Thursday, April 10, 2014
A tourist impression of Ikogosi warm spring
Beautiful! Awesome! Scintillating, are some of the adjectives I used to describe my experience at the Ikogosi Warm Spring during my visit to the tourist site on Friday, April 4, 2014. I did not have it in my plan when I left Abuja on Wednesday, April 2 to attend the national conference on how to ensure credible governorship elections in Ekiti and Osun States as well as during the 2015 general elections. Organized by the Centre for Civic Education better known as Transition Monitoring Group, the conference was held at Fountain Hotel, Ado Ekiti on April 3. It attracted wide range of participants from the academia, civil society, media, political parties and the Independent National Electoral Commission. We deliberated and came up with potpourri of recommendations which we believed will lead to the conduct of credible gubernatorial elections in Ekiti and Osun States come June 21 and August 9, 2014 respectively as well as the February 2015 general elections.
With the day’s event over, a friend, Biodun Oyeleye who is the Executive Director of New Initiative for Social Development, a non-governmental organization based in Ado-Ekiti baited me with the idea of a visit to Ikogosi Warm Spring. He offered to take my wife and I there free of charge. Biodun kept to his promise. By 9am he was at my hotel. Promptly, we set out on the about 40 minutes drive to the flagship of Ekiti State tourist centres. As we left Ado, the state capital, we passed through Ilawe and Erijiyan-Ekiti before we berthed at Ikogosi where the warm spring is located.
The sight that beckoned to us as we passed through the gate of the Ikogosi Warm Spring was breathtaking. Uniform security men, well paved lawn, street light, and warm reception by the management and staff we came in contact with settled us in. Biodun played the role of a tourist guide. His organization, NISD, has held several workshops and conferences at the centre and he was well known by the managers of the spring. An official guide and a cart were later assigned to take us round the resort. We were shown the conference halls, some of the well equipped chalets, the amphitheatre, the volley ball court, the natural warm water swimming pool, the gymnasium, the shopping mall, the palm-wine drinking joint where bush-meat is served with original palm-wine and then the mother of all scenes, confluence point of the warm and cold spring. There we met some primary school children who have been brought on excursion to the place by some of their teachers. I was ecstatic. By my right is cold water and by my left is warm water, what a wonder! A professional photographer was on hand to capture the moment for a fee. No dulling! I asked him to take some pictures of me and my team.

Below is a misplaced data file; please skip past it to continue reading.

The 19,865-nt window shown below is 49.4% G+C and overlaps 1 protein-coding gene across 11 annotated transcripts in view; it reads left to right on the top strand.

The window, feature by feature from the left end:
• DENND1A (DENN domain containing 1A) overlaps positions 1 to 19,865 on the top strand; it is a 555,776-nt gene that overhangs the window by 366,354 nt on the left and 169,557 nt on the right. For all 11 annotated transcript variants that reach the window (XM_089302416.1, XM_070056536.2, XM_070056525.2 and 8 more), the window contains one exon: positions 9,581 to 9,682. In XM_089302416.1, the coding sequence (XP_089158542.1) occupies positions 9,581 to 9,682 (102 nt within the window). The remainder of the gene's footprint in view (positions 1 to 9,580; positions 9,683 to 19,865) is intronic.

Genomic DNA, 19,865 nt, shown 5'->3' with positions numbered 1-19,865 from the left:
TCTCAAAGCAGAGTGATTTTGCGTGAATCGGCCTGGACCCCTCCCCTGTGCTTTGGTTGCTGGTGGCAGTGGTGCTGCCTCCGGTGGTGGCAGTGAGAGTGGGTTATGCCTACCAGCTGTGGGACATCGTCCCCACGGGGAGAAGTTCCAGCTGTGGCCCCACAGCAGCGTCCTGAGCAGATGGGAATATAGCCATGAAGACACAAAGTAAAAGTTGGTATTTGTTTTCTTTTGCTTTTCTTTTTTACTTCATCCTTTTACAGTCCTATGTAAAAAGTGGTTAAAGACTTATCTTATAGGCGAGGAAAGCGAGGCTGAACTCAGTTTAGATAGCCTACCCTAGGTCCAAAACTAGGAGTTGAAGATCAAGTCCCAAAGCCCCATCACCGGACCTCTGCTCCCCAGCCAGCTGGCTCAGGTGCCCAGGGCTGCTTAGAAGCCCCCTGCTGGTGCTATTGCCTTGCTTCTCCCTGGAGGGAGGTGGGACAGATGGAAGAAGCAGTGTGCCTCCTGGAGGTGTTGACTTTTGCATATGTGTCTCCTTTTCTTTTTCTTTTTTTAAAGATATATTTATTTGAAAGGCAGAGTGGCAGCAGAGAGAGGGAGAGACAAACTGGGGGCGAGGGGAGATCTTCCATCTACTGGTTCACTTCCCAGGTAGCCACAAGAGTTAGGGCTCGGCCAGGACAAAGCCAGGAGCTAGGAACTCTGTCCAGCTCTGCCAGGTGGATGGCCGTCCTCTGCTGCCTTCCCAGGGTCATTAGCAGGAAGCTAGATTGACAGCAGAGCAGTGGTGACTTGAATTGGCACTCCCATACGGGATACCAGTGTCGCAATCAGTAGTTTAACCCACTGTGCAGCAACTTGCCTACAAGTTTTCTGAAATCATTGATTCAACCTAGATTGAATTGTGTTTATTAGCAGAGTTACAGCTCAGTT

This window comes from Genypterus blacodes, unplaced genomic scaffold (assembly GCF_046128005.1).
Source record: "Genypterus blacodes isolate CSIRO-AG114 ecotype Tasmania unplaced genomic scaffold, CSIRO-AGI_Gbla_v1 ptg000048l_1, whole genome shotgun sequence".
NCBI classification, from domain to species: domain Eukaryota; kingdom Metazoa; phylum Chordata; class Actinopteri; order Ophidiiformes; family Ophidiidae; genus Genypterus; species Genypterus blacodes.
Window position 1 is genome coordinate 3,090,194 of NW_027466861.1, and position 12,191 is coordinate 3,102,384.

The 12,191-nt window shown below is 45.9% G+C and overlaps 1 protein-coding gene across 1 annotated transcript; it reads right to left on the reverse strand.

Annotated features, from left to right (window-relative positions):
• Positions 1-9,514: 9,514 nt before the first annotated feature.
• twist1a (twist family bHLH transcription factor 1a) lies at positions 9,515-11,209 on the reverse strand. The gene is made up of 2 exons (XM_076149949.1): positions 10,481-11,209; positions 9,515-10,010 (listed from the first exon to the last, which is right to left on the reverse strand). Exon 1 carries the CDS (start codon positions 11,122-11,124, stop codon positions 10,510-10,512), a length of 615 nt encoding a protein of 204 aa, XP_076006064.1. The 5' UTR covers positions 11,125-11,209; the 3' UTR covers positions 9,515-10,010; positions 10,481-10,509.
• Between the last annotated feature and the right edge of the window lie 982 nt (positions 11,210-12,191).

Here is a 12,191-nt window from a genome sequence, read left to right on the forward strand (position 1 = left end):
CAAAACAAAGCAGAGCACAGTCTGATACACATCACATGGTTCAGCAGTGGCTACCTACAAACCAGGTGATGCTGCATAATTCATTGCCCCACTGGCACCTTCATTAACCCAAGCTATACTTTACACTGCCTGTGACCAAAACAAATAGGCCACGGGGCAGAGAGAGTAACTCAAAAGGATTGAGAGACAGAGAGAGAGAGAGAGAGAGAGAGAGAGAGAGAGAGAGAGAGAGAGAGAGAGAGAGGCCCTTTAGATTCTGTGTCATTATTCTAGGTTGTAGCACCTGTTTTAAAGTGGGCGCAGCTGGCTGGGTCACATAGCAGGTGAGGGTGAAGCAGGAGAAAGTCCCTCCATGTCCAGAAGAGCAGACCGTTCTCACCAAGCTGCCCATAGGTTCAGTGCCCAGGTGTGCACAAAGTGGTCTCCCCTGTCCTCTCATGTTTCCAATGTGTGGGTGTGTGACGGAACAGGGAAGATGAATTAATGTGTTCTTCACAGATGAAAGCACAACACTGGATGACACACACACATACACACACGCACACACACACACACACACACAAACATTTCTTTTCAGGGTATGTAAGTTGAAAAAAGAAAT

Close to the confluence point is another wonder. A palm tree and an Iroko tree sharing same root and growing like a Siamese. What a splendid work of God. We went further up the hill to the source of the warm spring. Exhilarating! The vegetation surrounding the spring is evergreen and the entire landscape is simply exquisite. As we leave the magical spot for the restaurant to have lunch, staffers of one of the telecommunication giants in Nigeria who had come for possibly a workshop or a conference filed in to have a look at the wonder of Mother Nature. On our way back, we abandoned the cart that brought us and decided to walk our way back to the reception area via the wooden bridge that once served as footpath for visiting tourists possibly before the road constructed for vehicular traffic.